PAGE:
When I started to get interested in the Usenet, or newsgroups, I quickly worked my way through the available programs to find the best suited program for that. I tried many different programs at that time which all had their issues and flaws and finally found Newsbin Pro in 1999 I think it was. It was a commercial program even back in the days and while I preferred free software over commercial for obvious reasons, I decided to take the plunge and purchase the program.
Newsbin Pro has been on my computer ever since and I never looked back again. Before I start reviewing the program, I'd like to point out that you get lifetime upgrades with a purchase. You pay $20 once, that is the current price at least as shown on the website, to get all future updates free of charge. That in itself is a great deal in times where it is common that you need to pay an upgrade fee to upgrade to new (major) versions of programs.
Newsbin Pro is primarily a downloading tool for the Usenet which means that you need access to a Usenet account to use the software at all. Some Internet Service Providers give you access to the Usenet for free, but most of the time, you need to subscribe to a service like Giganews to get access to it.
First thing that you may want to do after installing the program on your system is to add a server to it. This is done via Options > Servers. Here you need to click on the new server button and add the server information that your Usenet provider provided you with. All it takes is usually to enter the server address, username and password.
You can modify a couple of advanced settings here, like using SSL for extra security, whether you want to block header downloads from the server or use it as a fill server only. I do not want to get into too many details here, but headers require some explanation.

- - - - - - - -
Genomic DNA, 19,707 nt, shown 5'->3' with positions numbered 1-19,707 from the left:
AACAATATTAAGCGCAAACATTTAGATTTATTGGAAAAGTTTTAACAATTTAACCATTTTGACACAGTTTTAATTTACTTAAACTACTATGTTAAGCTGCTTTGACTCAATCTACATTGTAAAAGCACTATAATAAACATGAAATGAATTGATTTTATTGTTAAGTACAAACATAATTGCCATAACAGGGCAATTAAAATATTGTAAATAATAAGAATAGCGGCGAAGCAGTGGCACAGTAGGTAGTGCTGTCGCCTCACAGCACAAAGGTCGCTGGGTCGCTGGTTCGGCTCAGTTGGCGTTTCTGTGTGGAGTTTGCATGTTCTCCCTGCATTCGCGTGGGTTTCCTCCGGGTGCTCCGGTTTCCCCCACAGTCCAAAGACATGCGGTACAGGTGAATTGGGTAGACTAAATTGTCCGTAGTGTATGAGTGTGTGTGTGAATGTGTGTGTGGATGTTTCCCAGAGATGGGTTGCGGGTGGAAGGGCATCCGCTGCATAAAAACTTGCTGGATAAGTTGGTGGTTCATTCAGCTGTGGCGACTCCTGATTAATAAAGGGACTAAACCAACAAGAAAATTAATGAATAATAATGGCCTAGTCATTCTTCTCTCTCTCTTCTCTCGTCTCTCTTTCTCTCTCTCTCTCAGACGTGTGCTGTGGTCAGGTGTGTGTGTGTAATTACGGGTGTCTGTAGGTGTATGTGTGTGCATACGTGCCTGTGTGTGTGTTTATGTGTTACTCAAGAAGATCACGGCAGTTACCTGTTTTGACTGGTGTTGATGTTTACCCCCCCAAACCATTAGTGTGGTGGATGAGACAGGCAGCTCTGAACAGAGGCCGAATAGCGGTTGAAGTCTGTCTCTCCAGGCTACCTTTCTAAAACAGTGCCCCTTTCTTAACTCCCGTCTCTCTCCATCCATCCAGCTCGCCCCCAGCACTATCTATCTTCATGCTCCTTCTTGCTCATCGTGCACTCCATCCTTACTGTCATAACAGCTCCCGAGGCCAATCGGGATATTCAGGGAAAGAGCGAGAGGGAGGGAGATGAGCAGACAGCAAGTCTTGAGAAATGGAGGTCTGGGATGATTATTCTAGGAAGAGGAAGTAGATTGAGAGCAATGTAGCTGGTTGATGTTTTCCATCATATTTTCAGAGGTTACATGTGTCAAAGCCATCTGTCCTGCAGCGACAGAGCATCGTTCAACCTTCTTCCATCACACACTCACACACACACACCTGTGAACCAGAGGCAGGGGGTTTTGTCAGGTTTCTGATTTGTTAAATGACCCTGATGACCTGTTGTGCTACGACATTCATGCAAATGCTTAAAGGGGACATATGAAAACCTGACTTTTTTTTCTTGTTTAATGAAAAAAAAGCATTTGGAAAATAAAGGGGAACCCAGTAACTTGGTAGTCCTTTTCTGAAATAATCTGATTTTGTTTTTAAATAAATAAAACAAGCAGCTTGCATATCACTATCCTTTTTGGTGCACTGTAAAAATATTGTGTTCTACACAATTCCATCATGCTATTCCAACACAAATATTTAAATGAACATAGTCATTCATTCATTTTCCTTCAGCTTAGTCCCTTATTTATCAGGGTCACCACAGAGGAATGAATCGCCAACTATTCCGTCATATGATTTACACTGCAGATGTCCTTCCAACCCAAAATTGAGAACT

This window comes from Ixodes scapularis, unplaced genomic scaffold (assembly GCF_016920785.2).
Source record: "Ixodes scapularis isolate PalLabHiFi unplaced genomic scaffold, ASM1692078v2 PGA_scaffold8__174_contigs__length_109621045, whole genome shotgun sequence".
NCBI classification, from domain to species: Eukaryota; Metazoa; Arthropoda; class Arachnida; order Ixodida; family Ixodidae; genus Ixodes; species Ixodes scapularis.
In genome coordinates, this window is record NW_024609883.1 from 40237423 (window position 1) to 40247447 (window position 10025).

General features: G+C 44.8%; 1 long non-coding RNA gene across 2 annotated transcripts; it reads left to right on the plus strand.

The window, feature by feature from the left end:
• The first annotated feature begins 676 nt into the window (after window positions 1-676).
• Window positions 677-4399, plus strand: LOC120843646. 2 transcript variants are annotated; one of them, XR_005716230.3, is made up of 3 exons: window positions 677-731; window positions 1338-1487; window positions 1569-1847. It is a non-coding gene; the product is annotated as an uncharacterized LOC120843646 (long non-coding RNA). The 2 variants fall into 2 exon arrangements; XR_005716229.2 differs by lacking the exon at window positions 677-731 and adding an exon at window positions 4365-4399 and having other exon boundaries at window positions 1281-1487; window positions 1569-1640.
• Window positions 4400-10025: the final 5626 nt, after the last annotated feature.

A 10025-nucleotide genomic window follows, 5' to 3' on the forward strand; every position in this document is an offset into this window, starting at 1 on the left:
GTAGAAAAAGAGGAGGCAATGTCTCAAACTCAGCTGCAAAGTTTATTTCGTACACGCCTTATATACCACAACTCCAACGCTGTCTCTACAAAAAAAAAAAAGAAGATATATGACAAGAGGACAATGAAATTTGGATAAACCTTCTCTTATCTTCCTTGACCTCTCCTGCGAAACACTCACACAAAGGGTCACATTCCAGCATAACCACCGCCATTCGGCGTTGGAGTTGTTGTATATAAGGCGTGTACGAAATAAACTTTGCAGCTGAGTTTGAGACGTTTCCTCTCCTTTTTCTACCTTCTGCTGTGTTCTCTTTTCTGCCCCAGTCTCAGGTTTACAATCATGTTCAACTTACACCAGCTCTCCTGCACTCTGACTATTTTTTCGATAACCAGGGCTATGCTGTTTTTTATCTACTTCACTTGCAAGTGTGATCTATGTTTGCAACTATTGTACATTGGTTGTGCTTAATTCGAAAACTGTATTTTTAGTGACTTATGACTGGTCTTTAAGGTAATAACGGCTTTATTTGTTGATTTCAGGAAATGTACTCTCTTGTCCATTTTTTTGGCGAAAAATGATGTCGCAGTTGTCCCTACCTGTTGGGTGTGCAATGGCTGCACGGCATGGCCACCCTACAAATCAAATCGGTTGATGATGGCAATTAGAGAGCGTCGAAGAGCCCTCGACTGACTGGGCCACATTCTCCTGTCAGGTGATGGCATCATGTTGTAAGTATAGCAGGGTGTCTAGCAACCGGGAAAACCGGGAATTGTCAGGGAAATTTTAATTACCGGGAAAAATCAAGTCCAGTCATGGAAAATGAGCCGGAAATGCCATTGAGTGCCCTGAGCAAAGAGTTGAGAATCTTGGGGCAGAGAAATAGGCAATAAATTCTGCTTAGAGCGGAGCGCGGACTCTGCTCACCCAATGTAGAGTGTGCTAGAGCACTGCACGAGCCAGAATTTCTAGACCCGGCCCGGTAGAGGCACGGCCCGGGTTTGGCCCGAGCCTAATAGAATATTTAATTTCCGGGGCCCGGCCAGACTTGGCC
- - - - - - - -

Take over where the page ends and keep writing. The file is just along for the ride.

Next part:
Users post information to Usenet groups, and to retrieve the information, the Usenet client downloads headers of those posts first.This is similar to the option in desktop email clients to only retrieve headers first. A header offers information about the contents of the post, the name for instance that the uploader has given to it. So, you usually download headers first, browse through the list of posts the program retrieves for you, to download the items that you are interested in. Some providers support header compression which speeds up the process significantly (Giganews does).
Once you have added at least one server to the program, you can start adding groups to it. You do not need to do that, as you can also load nzb files directly into Newsbin Pro. NZB files contain information about posts made on the Usenet. When you load a NZB into the program, you provide it with information on how to download the data of that post. This is an excellent option to download data fast from the Usenet as you do not have to browse groups first to do so. Many popular Usenet indexing services like Binsearch support the creation of NZB files.
The majority of groups that you will be interested in are binary groups. These groups contain messages and attachments, as opposed to other groups where attachments are not allowed to be posted in. Binary groups always being with alt.binaries followed by one or multiple group names. There is for instance alt.binaries.mp3 for music posts, but also also.binaries.mp3.audiobooks where only audiobooks get posted in.
Note that I'm making no judgment on the legality of the posts to the binary groups. You will find posts that you can legally download but also copyright materials posted there.
To add groups to Newsbin, select Groups > Add Groups from the menu. This opens the groups browser. If this is your first start, you may want to click on the download groups list from server button to retrieve the latest list of Usenet groups from your provider.